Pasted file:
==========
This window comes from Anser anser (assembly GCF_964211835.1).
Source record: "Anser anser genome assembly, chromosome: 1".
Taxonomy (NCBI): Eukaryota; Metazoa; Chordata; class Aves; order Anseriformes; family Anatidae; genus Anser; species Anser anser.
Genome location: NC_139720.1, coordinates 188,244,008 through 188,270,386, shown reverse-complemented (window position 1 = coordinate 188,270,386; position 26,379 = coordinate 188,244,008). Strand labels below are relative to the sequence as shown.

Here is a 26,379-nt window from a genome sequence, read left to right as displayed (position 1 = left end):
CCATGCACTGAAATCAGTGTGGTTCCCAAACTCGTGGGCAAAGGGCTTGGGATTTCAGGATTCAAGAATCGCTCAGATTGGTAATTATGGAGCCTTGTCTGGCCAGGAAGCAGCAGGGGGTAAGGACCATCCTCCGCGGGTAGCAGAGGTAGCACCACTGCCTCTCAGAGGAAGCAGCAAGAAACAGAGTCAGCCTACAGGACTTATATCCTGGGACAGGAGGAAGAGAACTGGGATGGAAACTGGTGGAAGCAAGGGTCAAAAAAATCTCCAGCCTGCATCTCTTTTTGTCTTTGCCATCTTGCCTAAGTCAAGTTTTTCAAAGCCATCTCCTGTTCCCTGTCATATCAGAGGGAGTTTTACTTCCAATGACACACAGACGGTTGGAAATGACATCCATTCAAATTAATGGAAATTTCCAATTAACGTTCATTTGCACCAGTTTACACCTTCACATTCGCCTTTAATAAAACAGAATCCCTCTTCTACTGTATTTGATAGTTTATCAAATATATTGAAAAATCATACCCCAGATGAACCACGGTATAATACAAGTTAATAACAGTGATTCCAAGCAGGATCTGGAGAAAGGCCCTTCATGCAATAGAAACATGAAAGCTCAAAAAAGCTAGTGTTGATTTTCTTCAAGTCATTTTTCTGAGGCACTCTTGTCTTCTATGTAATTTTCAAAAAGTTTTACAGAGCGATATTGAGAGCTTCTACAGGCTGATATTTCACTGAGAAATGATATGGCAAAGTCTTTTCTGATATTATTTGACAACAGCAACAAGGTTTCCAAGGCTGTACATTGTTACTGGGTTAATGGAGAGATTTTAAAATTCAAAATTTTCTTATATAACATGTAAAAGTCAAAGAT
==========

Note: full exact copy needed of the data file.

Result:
This window comes from Anser anser (assembly GCF_964211835.1).
Source record: "Anser anser genome assembly, chromosome: 1".
Taxonomy (NCBI): Eukaryota; Metazoa; Chordata; class Aves; order Anseriformes; family Anatidae; genus Anser; species Anser anser.
Genome location: NC_139720.1, coordinates 188,244,008 through 188,270,386, shown reverse-complemented (window position 1 = coordinate 188,270,386; position 26,379 = coordinate 188,244,008). Strand labels below are relative to the sequence as shown.

Here is a 26,379-nt window from a genome sequence, read left to right as displayed (position 1 = left end):
CCATGCACTGAAATCAGTGTGGTTCCCAAACTCGTGGGCAAAGGGCTTGGGATTTCAGGATTCAAGAATCGCTCAGATTGGTAATTATGGAGCCTTGTCTGGCCAGGAAGCAGCAGGGGGTAAGGACCATCCTCCGCGGGTAGCAGAGGTAGCACCACTGCCTCTCAGAGGAAGCAGCAAGAAACAGAGTCAGCCTACAGGACTTATATCCTGGGACAGGAGGAAGAGAACTGGGATGGAAACTGGTGGAAGCAAGGGTCAAAAAAATCTCCAGCCTGCATCTCTTTTTGTCTTTGCCATCTTGCCTAAGTCAAGTTTTTCAAAGCCATCTCCTGTTCCCTGTCATATCAGAGGGAGTTTTACTTCCAATGACACACAGACGGTTGGAAATGACATCCATTCAAATTAATGGAAATTTCCAATTAACGTTCATTTGCACCAGTTTACACCTTCACATTCGCCTTTAATAAAACAGAATCCCTCTTCTACTGTATTTGATAGTTTATCAAATATATTGAAAAATCATACCCCAGATGAACCACGGTATAATACAAGTTAATAACAGTGATTCCAAGCAGGATCTGGAGAAAGGCCCTTCATGCAATAGAAACATGAAAGCTCAAAAAAGCTAGTGTTGATTTTCTTCAAGTCATTTTTCTGAGGCACTCTTGTCTTCTATGTAATTTTCAAAAAGTTTTACAGAGCGATATTGAGAGCTTCTACAGGCTGATATTTCACTGAGAAATGATATGGCAAAGTCTTTTCTGATATTATTTGACAACAGCAACAAGGTTTCCAAGGCTGTACATTGTTACTGGGTTAATGGAGAGATTTTAAAATTCAAAATTTTCTTATATAACATGTAAAAGTCAAAGAT